The presentations by the scientists and the gloomy perspectives they gave of our future if we do not act decisively now, caught the attention of those present. Their accounts of the different challenges we face in the Arctic, due to melting of the ice and fast-increasing ocean acidification, and their calls for action, left the audience with a true sense of urgency. Moreover, we were presented with concrete examples of how this all affects the livelihood of the indigenous peoples of the North.

    The event shows that people, not least young people, are listening and that our actions - or inactions – are watched closely and that we will be judged by our performance. We must therefore keep up the good work by using the best of science combined with indigenous knowledge, to lay the foundation for meaningful decisions and actions. In this context I would like to mention AMAP’s Arctic Ocean Acidification Report as well as their highly valuable policy recommendations, both of which were presented at the event. Also, the perspectives presented by the Inuit Circumpolar Council gave us all a sense of how the livelihoods of Arctic indigenous peoples are affected and how indigenous knowledge that has been passed down for thousands of years, is relevant when meeting the challenges of the fast changing Arctic environment.

    Indeed, other countries, regions and continents will also need to act responsibly if we are to make meaningful progress in addressing the root causes of ocean acidification in the Arctic. We who live in the Arctic should therefore not only use the knowledge we have and the knowledge we will acquire in our work at home. We must also share it and use it to make the world aware of the consequences that their actions and inactions have on the Arctic environment. Moreover, that the changes happening in Arctic also can have dire consequences for the world outside the Arctic. That is why it is so important that the Arctic Council reach out to the wider world by i.e. organizing events of the kind we did in Madrid.

  • Stepping up youth engagement in the Arctic Council

    Arctic youth is not just the future but also the present. A slogan that Indigenous youth leaders coined when they got together for the first Arctic Leaders’ Youth Summit in Rovaniemi, Finland, in November 2019. They called for a more active involvement in the issues that affect them – now and in future – and in doing so they joined a global movement of young people that are speaking up for their rights as they see their future imperiled by climate change.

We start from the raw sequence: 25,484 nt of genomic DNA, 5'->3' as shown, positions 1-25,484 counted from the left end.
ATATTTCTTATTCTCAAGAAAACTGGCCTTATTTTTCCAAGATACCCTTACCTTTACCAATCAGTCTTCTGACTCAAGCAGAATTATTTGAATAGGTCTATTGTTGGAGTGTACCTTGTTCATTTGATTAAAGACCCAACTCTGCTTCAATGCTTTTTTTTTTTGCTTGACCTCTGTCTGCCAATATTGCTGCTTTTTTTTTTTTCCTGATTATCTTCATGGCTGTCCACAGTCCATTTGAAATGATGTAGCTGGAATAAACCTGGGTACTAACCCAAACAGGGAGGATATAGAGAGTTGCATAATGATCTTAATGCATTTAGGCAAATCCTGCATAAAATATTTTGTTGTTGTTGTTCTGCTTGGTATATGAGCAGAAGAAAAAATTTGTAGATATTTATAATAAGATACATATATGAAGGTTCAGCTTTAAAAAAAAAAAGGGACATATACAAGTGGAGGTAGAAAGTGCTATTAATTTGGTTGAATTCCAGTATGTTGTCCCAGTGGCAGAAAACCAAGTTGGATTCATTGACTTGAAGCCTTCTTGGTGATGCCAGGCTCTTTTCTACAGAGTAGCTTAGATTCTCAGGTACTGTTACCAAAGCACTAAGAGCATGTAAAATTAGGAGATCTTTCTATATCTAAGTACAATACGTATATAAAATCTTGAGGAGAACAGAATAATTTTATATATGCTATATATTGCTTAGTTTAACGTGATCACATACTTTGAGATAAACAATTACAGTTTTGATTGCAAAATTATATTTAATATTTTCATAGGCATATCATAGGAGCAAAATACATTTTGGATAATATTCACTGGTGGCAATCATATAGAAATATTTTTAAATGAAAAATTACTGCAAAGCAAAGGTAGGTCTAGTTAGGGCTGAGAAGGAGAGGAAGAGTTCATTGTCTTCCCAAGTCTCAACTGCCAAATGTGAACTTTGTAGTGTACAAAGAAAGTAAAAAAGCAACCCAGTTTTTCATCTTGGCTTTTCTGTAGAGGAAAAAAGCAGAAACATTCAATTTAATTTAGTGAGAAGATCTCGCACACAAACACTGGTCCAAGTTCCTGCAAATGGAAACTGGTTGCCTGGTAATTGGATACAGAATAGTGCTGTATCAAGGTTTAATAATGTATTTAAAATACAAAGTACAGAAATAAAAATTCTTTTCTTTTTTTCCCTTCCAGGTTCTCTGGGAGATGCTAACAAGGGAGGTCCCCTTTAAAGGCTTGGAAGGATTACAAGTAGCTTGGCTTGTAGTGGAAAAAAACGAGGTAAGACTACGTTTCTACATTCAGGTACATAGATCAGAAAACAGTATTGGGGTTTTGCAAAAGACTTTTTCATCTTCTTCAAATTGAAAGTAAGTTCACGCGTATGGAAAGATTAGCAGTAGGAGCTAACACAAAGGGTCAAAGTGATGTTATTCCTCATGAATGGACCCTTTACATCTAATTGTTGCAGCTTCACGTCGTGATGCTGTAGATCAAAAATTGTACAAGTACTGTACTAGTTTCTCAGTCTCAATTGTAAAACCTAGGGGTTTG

Over the years, the Arctic Council has stepped up its efforts to engage youth. Working Groups such as the Conservation of Arctic Flora and Fauna (CAFF) and the Sustainable Development Working Group (SDWG) have been forerunners in not just looking at how youth is affected by a changing Arctic but in actively involving them in their projects.

  • Arctic Council to host side event at COP25

    Arctic States, Permanent Participants, and Working Groups take the topic of ocean acidification, and the Council’s knowledge base on the issue to Madrid

  • Arctic Council actors join forces in Hveragerði

    At the meeting just concluded in Hveragerði, Iceland, delegates of the Senior Arctic Officials’ plenary meeting discussed enhanced cooperation on issues related to people and communities of the Arctic

  • Together towards a sustainable Arctic in Hveragerði

    First Senior Arctic Officials’ plenary meeting during Iceland’s Chairmanship of the Arctic Council places emphasis on people and communities

    On 20-21 November 2019, the Arctic Council will gather in Hveragerði, Iceland, for the first Senior Arctic Officials’ plenary meeting during the Chairmanship of Iceland (2019-2021). The meeting will focus on work related to People and Communities of the Arctic. Iceland puts an emphasis on cooperation between all entities of the Council – reflecting the Chairmanship’s overarching theme: Together towards a sustainable Arctic.

  • Arctic Crossroads

    Editorial by Ambassador Einar Gunnarsson, Chair of the Senior Arctic Officials


    Reflecting back on the first ever joint meeting of the Arctic Economic Council and the Arctic Council earlier this month I can honestly say it left a mark on me. It left me feeling inspired to do more. And I think that was the general mood of the meeting: An appetite for more. For more dialogue, more understanding, more collaboration. And that inspires optimism and a feeling that we are on to something. Something new, exciting and, what is most important: Something sensible.

  • The Arctic Blue Bioeconomy – A driver for growth